in suspended animation for who knows how long, I'm actually a little tired.
I'll be in my quarters, as soon as I choose one that is."
"Percy, you continue to work on
things from the computer end while Arkady takes a rest. In five
hours, you two switch out. Amanda, for the time being, help Percy
and Shlitzee out as they need it, and if you begin to feel as if you
need a rest, take it. You may not be completely recovered yet.
Bailey and Chelydra, you continue to keep our guests comfortable and
supervised. Find out all you can from them about the terrain,
customs, leaders, weather... anything is helpful. When Bud and I
return from our sleep and recon, we will take over and you can get
"We've been chatting a little," Bailey said over the radio. "They're training to be priests of some sort.
When we press them for details, they start spewing words like living light,
the word of Galt, scriptural exegesis, miskatonicalogical mumbo jumbo and a bunch of stuff
I can't understand. They said one thing that seemed odd: they said they were
too old to be priests in Eden. They also described their home. Sigai sounds like a
small but well protected farming community in the hills nearby."
Nike faintly heard Chelydra's voice speaking to Bailey. "Is that Nike? Tell her we may want to check out this
Sigai after we�re sure the storms have passed. But carefully. I'm not too
keen on joining the 'living light' just yet. Besides we�re going to need
a resupply sometime and it sounds like the only place open. I just hope
the local beer-equivalent is served cold. Well, no, at this point I hope
the local beer-equivalent is served at all."
"Bailey," Nike replied, "tell Chel I heard him and thanks.
Shlitzee, if and when you feel as if you need to take
some rejuvenation time, please let me know. Otherwise, keep on it."
"I've been plugged in this whole time. My batteries are at full charge."
She took a breath and continued. "Bud,
pick a room that you like and get some zz's. I'll see you in five
hours. Percy, please have us woken in exactly five hours. We are to
be awoken immediately in the case of any emergency. Thanks,
everyone. Radio Off."
She sighed again. "Shlitz, can you do a quick scan of my head? I'm
feeling woozy and am having a little pain returning. Then I promise,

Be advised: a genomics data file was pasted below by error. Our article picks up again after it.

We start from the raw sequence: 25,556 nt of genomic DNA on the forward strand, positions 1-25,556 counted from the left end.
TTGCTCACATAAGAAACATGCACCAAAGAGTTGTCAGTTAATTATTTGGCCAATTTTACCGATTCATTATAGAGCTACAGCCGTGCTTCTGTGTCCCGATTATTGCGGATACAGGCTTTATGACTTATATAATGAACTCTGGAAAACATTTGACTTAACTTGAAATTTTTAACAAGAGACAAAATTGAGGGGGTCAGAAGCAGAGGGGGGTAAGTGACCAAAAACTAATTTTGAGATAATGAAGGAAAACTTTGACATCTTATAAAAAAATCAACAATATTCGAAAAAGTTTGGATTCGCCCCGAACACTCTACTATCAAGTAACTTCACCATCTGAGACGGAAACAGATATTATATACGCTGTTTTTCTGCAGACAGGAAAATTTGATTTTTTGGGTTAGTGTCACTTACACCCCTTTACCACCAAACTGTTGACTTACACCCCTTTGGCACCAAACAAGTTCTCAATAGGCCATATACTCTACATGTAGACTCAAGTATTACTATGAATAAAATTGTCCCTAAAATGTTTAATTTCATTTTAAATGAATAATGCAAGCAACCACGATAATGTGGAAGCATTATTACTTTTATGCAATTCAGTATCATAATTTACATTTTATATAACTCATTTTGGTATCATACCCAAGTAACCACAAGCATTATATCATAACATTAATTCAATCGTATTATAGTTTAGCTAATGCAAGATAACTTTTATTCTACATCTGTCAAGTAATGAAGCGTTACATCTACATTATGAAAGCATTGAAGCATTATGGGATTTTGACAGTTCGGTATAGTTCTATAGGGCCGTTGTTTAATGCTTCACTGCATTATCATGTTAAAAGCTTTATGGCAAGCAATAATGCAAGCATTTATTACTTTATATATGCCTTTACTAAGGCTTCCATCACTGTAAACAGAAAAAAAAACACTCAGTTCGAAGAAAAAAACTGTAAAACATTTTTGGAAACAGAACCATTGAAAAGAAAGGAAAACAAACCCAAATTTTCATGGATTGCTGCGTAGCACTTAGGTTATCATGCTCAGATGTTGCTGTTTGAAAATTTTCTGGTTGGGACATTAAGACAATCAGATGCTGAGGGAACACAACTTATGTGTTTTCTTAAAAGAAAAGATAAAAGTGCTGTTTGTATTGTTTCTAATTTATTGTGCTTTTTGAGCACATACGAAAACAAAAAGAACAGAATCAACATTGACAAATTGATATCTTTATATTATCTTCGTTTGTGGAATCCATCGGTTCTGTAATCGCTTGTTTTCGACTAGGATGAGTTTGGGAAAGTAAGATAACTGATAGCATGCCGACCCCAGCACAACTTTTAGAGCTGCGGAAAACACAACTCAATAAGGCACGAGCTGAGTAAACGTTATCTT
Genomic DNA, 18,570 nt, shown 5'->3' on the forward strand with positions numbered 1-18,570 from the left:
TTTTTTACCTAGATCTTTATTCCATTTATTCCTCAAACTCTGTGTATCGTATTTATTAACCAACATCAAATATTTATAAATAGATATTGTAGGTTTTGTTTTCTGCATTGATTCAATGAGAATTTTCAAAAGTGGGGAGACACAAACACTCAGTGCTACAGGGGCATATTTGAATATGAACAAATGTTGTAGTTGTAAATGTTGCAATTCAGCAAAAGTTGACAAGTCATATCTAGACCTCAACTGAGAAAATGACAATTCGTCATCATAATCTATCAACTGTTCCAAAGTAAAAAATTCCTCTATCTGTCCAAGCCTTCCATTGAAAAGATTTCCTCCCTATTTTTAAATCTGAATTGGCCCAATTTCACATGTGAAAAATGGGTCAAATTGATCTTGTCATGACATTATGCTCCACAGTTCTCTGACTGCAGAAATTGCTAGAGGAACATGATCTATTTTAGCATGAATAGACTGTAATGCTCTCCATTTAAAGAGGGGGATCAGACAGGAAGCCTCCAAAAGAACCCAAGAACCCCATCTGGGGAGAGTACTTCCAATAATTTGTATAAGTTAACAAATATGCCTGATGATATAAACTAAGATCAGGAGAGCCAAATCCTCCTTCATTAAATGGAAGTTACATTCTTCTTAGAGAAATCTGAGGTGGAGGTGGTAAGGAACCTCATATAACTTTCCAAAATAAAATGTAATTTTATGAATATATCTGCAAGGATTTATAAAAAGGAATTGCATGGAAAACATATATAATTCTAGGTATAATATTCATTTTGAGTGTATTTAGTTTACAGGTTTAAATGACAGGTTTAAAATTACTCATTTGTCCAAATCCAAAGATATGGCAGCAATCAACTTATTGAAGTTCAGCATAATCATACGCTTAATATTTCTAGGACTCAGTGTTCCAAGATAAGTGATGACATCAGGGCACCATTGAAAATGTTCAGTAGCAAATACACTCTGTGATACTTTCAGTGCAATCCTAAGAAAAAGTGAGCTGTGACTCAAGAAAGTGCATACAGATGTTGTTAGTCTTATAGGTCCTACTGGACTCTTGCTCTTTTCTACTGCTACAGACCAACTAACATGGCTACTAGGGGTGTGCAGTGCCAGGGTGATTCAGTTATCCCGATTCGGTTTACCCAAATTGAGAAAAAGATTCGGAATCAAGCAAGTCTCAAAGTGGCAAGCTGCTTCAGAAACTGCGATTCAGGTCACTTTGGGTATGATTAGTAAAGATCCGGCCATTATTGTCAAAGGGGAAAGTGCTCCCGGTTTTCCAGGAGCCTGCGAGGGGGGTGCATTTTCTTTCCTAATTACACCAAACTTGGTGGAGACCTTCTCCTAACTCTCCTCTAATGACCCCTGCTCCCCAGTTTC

I'm off to bed."
Shlitzee had one of her robotic assistants check Nike out again, but she was fine.
She took a pill out of the medical supply room. "Chew this. Swallow some water
from the sink and call me in the morning."
"Thanks Doc." Nike responded, giving a mock salute, then headed out the door.
A moment later she heard, "Excuse me, Nike?" over her comm device.
"Could you come up to the supply room? I want to get
some ammo for this pistol out of the locker, and I don't have a passcard."
As she walked, Nike wondered what role Amanda would play.
As far as she knew, Amanda was unarmed. She hadn't told Amanda
to go and get herself a weapon, and she wasn't sure how she felt about
Amanda having one. Would she be more of a danger to herself and her
allies than to a potential enemy? Either way, each person had a
right to be armed in this critically dangerous situation. Still...
"Radio on. Bailey, could you please ask Chelydra to meet with Amanda?
Tell him to make sure she is armed and see if she knows how to operate any weapon
she may choose safely. Let me know if there's a problem."
She continued down the hallway past the crew quarters. The thought of
Amanda made her head hurt. "Amanda had clearly had feelings for me,"
she thought, feeling anxious and uncomfortable as she remembered the
kiss. She had always resisted romantic entanglements, even the
heterosexual ones that might have ordinarily been welcomed... at
least, she had since he died; since her whole world had changed.
She rubbed her temples and tried to push the unbidden and momentarily
unwanted memories away from her conscious mind.
While Amanda patiently waited for Chelydra to arrive, she suddenly noticed her
ears were very warm. "Must be that someone is talking or thinking
about me," she thought to herself rubbing them.
Nike approached the Captain's cabin, slid her passcard and entered.
The first room to greet her was the Captain's lounge.
Comfortable sofas and tables lined three walls facing
a large video monitor in the fore wall. Two cabinets
in the corners framed the video screen.
The door closed behind Nike and she proceeded across
the room to the opposite door. Again, she slid her
passcard. The door opened and revealed the Captain's
inner sanctum. The room was similar to the other
crew quarters: a wardrobe, end table beside the bed,
a desk and chair and inertial shelves next
to the desk. The chair was fastened to the floor but
it could move forward and back several centimeters.
Besides being just a bit larger, the Captain's room
was different from the regular crew quarters in four
ways: there were two extra chairs; there was a window
above the desk; the bed was a single bunk (instead of
the triple bunks in the crew quarters), and there
was a private restroom behind the door in the aft wall.
Fading daylight filled the room from the window.
Nike slid her weapons, jumpsuit and accessories off and sat them on
the desk. She stepped into the restroom to look around. "Not half
bad," she thought, eyeing the facilities. Smiling to herself as she
thought of a hot shower (however unlikely it was out here on this
particular ship) she slid onto the bed, naked and exhausted. Pulling
the blanket up over her, she looked up at the daylight, which was
lazily tossing tiny pieces of dust about in its rays, and breathed
deeply in the quiet. "Ah, what a luxury this is," she thought,
"even for just a few moments."
With that, Captain Nike Thomason closed her eyes and sleep claimed her.